Why bad managers add to talent shortage - Lamboley Executive Search
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competences et talents

Why bad managers add to talent shortage

Talent shortage has become a buzzword. Is it a myth or a reality? Can talent shortage be the result of bad management? Whereas a company used to be defined by its products or services, in today’s economy a company’s know-how and the skills of its employees define what it is. This new paradigm explains why making profits and creating jobs will no longer be a company’s overall objective but instead the consequence of the value of its know-how. So, the challenge is now to move from a capital-intensive model, based on skills, to a human-intensive approach, based on talent. Discover how we can overcome talent shortage.

Skills vs. talent

The employment needs of a company are constantly changing. As such, it is important to wonder which profiles a company really needs to convey its culture. Doing so, let’s make a distinction between skills and talent.

A skill is a capacity that an employee gain through experience or training. It is measurable and it can match a list of skills. Conversely, talent is a natural ability to do something. It is not something you can gain. In other words, skills come from the outside whereas talent comes from the inside.

When management considers that skills are know-how, it goes the wrong way, specifically in the face of changes in the job market and millennials. Employees are no longer interested in being seen as simple resources or toolkits. However, companies continue to recruit skills. This issue usually occurs when a company identifies a business opportunity and addresses it by promoting some employees to a managerial position. Unfortunately, some of them don’t have the flair for managing people and as a consequence are not able to make the most of talent. Undeniably, in their quest to find a purple squirrel, they’ll most probably miss talent because they don’t have the required skills.

Good managers recruit talent and train them on skills

Nowadays, the phrase “it was for yesterday!” has become a mantra. Therefore, let’s ask ourselves whether it is not more sustainable to train a profile whose talent is expressed by an ability to quickly adapt, rather than wait for the ideal candidate. In fact, many job descriptions list a series of skills. This doesn’t give much space to talent. During recruitment interviews, some managers often dismiss an application as they’re not able to manage talent and most probably because they are scared of not being as talented as them. To cope with talent shortage, a company needs to develop its own resources, including training managers to identify talent and mentoring them. The benefits are clear – they’ll have a team able to meet any challenges. Conversely, a team of skills will be quickly cast away. In the end, a manager who can’t recruit talent and train them on new skills is simply not worth managing people.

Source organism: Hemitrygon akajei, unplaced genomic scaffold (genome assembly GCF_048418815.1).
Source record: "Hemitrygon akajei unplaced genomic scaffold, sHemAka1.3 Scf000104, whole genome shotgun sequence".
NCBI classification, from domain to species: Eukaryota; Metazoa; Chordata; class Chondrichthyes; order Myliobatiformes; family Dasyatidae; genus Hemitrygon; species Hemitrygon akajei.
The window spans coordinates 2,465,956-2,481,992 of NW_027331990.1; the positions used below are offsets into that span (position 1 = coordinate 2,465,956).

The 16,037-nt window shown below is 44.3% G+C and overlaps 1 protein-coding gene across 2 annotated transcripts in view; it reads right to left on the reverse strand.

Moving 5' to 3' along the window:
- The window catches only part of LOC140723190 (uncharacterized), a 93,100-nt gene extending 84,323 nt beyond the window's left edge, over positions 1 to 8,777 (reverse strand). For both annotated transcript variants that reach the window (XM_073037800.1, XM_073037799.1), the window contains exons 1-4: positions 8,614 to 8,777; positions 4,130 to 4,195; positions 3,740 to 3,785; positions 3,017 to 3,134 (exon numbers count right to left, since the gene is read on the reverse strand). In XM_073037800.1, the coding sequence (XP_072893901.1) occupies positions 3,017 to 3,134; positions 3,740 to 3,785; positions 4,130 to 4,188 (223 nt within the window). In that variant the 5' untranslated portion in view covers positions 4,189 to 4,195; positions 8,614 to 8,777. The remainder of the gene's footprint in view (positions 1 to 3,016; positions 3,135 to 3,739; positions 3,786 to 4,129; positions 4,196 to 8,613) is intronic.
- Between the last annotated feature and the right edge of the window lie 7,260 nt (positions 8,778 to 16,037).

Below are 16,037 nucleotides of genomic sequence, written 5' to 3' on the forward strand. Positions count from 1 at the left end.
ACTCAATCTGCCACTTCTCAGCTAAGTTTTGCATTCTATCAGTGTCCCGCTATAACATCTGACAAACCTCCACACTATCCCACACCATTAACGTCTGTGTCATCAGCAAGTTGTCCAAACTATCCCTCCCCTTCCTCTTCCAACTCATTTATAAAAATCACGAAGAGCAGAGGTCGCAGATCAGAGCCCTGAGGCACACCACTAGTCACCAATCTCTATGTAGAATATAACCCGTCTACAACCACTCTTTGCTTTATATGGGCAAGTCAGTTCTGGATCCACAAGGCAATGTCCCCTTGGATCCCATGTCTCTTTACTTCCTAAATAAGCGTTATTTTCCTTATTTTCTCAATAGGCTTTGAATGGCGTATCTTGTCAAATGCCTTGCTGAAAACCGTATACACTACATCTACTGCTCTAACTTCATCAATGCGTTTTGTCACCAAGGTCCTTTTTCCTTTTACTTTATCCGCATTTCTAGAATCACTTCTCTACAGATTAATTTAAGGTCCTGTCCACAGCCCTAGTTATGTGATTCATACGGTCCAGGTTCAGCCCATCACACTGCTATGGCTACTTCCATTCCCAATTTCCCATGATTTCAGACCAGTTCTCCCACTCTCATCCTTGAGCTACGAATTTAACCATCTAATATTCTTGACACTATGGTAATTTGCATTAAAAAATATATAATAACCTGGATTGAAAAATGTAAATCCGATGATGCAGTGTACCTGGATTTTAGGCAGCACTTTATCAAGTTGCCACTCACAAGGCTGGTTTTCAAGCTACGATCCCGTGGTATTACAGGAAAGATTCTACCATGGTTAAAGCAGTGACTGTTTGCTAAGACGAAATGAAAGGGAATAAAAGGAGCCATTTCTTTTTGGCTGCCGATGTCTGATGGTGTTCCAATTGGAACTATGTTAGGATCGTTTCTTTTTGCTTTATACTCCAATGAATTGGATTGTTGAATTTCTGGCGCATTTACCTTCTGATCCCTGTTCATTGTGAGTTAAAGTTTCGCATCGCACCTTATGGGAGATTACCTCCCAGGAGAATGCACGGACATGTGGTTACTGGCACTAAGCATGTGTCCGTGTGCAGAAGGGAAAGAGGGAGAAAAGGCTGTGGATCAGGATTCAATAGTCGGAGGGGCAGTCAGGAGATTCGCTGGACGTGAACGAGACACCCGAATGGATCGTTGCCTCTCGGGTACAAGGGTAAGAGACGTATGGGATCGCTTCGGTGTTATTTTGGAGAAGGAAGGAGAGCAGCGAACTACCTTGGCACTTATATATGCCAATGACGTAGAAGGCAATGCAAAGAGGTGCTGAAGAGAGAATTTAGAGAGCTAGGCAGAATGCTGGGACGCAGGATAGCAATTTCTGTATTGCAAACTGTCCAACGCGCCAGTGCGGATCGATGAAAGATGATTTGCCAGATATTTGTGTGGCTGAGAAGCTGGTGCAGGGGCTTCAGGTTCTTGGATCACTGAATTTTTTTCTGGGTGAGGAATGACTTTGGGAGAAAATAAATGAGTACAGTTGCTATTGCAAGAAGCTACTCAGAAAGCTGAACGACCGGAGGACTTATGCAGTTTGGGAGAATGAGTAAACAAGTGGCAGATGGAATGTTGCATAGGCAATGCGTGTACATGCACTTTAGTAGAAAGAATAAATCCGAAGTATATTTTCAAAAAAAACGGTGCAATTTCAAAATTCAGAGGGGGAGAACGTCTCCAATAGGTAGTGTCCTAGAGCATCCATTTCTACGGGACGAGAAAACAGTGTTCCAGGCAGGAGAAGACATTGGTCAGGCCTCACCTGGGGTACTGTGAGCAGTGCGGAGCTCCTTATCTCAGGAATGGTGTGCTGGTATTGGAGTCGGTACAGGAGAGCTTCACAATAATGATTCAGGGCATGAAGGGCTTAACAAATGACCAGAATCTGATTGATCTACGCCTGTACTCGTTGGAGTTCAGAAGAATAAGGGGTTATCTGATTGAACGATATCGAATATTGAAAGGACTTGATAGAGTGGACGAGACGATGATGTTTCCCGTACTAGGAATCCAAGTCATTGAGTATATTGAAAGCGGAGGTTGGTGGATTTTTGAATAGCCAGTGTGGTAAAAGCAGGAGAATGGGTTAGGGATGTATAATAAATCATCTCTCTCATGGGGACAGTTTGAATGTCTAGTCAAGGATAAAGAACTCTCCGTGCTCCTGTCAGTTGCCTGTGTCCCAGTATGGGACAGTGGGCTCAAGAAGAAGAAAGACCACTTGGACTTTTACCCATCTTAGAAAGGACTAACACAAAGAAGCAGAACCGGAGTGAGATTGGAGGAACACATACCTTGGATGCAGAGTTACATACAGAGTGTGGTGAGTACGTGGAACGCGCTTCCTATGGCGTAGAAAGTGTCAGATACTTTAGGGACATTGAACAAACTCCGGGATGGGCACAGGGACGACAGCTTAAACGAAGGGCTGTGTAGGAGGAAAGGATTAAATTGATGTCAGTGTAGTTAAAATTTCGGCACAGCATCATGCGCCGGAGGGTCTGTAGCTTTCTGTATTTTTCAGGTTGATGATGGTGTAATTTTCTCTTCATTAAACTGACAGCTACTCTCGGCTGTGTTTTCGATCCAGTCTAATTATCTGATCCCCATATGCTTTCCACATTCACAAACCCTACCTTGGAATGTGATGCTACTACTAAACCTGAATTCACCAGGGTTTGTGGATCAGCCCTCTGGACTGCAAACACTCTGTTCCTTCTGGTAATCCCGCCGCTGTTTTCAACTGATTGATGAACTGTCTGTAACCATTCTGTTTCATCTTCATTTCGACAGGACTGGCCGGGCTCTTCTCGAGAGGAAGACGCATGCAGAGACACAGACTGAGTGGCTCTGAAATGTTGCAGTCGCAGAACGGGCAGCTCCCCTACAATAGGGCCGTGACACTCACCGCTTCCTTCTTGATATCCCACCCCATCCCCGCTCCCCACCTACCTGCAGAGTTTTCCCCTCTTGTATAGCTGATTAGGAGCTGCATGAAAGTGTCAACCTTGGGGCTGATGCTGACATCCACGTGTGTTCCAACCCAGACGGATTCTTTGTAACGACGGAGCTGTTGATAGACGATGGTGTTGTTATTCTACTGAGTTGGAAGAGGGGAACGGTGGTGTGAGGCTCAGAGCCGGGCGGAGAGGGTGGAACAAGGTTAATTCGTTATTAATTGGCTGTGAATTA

Inadequate soft skills or poor management?

One in five employees in Europe claims that bad management is the first barrier to productivity according to a report. Acknowledgedly, motivation is the result of a certain personal involvement and soft skills, but let’s wonder what role a manager plays in a situation where employees lack motivation. Undoubtedly, a team leader has the power to trigger a real desire to engage and go beyond expectations. Very often, some managers blame employees for their lack of motivation or enthusiasm though they might be the reasons for this. Being a manager doesn’t come naturally, instead it is a crucial step in a career and it requires training and a willingness to manage people.

In brief, while a lot has been said about the value of skills within the corporate world, few have been said on talent. Most probably because talent is still seen as a source of anxiety for it is impossible to categorise. So, let’s take this opportunity to redefine skills and talent and cherish individuality.

In the end, the real question may be more about standardisation vs. singularity than talent shortage.

Read The Worforce View 2018.

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